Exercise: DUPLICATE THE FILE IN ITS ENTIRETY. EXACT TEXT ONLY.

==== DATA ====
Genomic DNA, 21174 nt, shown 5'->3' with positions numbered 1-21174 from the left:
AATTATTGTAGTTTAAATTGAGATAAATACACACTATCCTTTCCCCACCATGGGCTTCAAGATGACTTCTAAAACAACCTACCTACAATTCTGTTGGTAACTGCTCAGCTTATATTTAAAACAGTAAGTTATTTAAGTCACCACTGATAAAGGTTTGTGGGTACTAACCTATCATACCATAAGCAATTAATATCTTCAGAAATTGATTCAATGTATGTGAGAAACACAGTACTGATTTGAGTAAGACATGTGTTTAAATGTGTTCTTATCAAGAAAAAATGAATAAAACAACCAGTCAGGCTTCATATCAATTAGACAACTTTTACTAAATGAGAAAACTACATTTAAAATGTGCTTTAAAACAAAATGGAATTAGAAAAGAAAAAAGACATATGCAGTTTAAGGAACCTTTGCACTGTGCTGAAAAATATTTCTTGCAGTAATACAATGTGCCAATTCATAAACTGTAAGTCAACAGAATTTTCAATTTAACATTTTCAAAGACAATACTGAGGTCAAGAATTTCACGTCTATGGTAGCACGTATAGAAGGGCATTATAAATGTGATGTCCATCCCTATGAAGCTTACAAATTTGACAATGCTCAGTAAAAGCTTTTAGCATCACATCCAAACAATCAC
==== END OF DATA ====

Genomic DNA, 21174 nt, shown 5'->3' with positions numbered 1-21174 from the left:
AATTATTGTAGTTTAAATTGAGATAAATACACACTATCCTTTCCCCACCATGGGCTTCAAGATGACTTCTAAAACAACCTACCTACAATTCTGTTGGTAACTGCTCAGCTTATATTTAAAACAGTAAGTTATTTAAGTCACCACTGATAAAGGTTTGTGGGTACTAACCTATCATACCATAAGCAATTAATATCTTCAGAAATTGATTCAATGTATGTGAGAAACACAGTACTGATTTGAGTAAGACATGTGTTTAAATGTGTTCTTATCAAGAAAAAATGAATAAAACAACCAGTCAGGCTTCATATCAATTAGACAACTTTTACTAAATGAGAAAACTACATTTAAAATGTGCTTTAAAACAAAATGGAATTAGAAAAGAAAAAAGACATATGCAGTTTAAGGAACCTTTGCACTGTGCTGAAAAATATTTCTTGCAGTAATACAATGTGCCAATTCATAAACTGTAAGTCAACAGAATTTTCAATTTAACATTTTCAAAGACAATACTGAGGTCAAGAATTTCACGTCTATGGTAGCACGTATAGAAGGGCATTATAAATGTGATGTCCATCCCTATGAAGCTTACAAATTTGACAATGCTCAGTAAAAGCTTTTAGCATCACATCCAAACAATCAC